Differences Between Punitive and Compensatory Damages in Personal Injury Cases

Lerner and Rowe Injury Attorneys
personal injury cases
Lerner and Rowe Injury Attorneys bring experience, skill, and passion to the personal injury cases we undertake.

Accidents do happen even when we take all precautions to try to prevent them. When injuries do occur, the main purpose of filing a personal injury case is to prove negligence of the defendant(s). This system works toward ensuring that the injured victim receives compensation for his or her injuries and losses under compensatory damages.

However, sometimes punitive damages might also come into play in some personal injury cases. You can seek punitive damages, but ultimately, it comes down to the judge’s discretion as to whether or not to award such damages.

Compensatory Damages are the Norm in Personal Injury Cases

Personal injury attorneys will typically seek to recover compensatory damages for their injured clients. These should cover compensation for injuries sustained and any losses. The nature of compensatory damages is to restore the plaintiff to the financial state they were at before the accident occurred. There are two types of compensatory damages: tangible losses and intangible losses.

Tangible Losses

Tangible losses also go by the name of economic compensatory damages. These refer to losses where the victim’s injuries have cost him or her money. Tangible damages could include:

  • Medical treatment
  • Loss of wages
  • Loss of property
  • Legal fees related to personal injury case

Intangible Losses

On the other hand, intangible losses relate to losses where monetary value is difficult to calculate. Some also refer to intangible losses with the term non-economic compensatory damages. These losses could include:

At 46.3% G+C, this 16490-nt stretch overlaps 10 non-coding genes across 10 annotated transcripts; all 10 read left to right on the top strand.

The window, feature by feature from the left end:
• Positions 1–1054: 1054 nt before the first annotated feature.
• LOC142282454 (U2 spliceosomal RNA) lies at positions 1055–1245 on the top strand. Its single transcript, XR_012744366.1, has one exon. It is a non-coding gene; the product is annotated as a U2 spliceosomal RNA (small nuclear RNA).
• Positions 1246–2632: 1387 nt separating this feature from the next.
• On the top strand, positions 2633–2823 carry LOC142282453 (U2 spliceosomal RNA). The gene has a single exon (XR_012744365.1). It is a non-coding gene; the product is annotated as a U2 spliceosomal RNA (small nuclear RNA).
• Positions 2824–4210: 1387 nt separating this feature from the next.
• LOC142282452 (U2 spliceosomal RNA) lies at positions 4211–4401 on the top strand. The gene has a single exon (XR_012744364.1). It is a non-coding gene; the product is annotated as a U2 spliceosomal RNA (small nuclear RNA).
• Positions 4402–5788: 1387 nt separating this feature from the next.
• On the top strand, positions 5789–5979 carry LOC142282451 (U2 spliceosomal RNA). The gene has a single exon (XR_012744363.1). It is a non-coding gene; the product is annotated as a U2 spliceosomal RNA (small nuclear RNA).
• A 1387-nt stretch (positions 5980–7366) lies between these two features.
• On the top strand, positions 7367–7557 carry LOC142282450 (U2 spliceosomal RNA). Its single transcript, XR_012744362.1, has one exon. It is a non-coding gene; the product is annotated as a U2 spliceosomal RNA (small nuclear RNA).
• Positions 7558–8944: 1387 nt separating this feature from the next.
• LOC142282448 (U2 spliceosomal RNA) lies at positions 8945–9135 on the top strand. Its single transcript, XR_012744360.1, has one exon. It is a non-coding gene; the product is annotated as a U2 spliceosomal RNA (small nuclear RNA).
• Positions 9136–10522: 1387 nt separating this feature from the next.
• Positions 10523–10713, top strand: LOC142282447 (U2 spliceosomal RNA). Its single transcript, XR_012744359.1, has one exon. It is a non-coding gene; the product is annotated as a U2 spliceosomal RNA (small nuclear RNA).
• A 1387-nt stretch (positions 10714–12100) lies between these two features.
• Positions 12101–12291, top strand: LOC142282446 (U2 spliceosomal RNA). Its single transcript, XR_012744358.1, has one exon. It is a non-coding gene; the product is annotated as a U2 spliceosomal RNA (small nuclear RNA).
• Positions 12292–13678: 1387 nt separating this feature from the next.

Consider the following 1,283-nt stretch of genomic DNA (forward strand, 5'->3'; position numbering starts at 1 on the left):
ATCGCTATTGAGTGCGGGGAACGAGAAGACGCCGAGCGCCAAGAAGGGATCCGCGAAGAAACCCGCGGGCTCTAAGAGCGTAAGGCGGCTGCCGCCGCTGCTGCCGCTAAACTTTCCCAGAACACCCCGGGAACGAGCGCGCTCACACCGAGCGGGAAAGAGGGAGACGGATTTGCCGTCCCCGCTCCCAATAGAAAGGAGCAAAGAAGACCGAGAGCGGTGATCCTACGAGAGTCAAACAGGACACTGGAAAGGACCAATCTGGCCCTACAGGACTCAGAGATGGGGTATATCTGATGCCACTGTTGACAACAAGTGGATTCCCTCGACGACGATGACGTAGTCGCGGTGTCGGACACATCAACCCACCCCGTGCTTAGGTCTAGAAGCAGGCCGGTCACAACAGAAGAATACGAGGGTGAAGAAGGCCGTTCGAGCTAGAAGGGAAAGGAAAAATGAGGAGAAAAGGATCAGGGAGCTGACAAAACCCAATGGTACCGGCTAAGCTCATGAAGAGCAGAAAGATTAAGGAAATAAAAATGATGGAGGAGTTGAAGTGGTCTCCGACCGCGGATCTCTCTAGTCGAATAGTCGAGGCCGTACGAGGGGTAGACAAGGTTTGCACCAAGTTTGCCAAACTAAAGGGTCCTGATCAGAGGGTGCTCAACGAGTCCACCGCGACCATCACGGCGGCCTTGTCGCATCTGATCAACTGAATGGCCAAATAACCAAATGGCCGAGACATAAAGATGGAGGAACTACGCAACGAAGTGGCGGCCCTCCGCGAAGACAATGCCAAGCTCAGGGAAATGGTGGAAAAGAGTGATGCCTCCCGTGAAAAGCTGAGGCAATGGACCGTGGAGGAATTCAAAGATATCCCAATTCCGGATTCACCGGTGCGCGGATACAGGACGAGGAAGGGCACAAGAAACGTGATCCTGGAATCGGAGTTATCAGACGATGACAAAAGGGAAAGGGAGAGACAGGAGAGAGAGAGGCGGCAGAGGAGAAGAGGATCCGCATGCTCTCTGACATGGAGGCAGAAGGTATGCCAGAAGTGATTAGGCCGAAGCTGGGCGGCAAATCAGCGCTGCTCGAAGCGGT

• Emotional distress, including fear, anxiety, or loss of enjoyment of lifestyle
  • Pain and suffering, including impaired abilities or physical disfigurement

What Are Punitive Damages?

In some cases of clear negligence, punitive damages may be awarded to the injured party. While rare, these damages aim to be a punishment for the defendant if he or she has displayed behaviors that are criminal, reckless, willful, or malicious. In a nutshell, you and your attorney would need to prove that the defendant demonstrated a willful disregard for the well-being and safety of others. These damages are available in a limited number of cases.

For example, if you or a loved one where seriously injured in an accident caused by a drunk driver, the judge or jury may award you punitive damages. Another well-known case where punitive damages resulted was the infamous Ford Pinto lawsuit where Ford knew that their Pintos had a serious defect with their gas tanks that caused them to explode in a rear-end collision.

Nevada Law Regarding Punitive Damages

In Nevada, punitive damages are decided according to NRS 42.005 in personal injury cases. These damages usually don’t exceed $300,000 if the compensatory damages awarded are less than $100,000.  However, if the amount of compensatory damages awarded are $100,000 or more, the amount of punitive damages would be three times that amount.

Nevada’s Top Attorneys for Personal Injury Cases

If you or a loved one suffers injury because of someone else’s negligence, you have a right to compensation for your injuries, losses, and in some cases, punitive damages might result. You need only the hardest working Nevada attorneys to fight for your rights. Lerner and Rowe Injury Attorneys bring experience, skill, and passion to the personal injury cases we undertake. If you suffer injury, do not delay, we are available 24/7 to take your call at 844-977-1900. Or you can use our LiveChat feature to schedule your free consultation. Best of all, there is no fee unless we win your case. So don’t wait any longer. Reach out to us today.

The information on this blog is for general information purposes only. Nothing herein should be taken as legal advice for any individual case or situation. This information is not intended to create, and receipt or viewing does not constitute, an attorney-client relationship.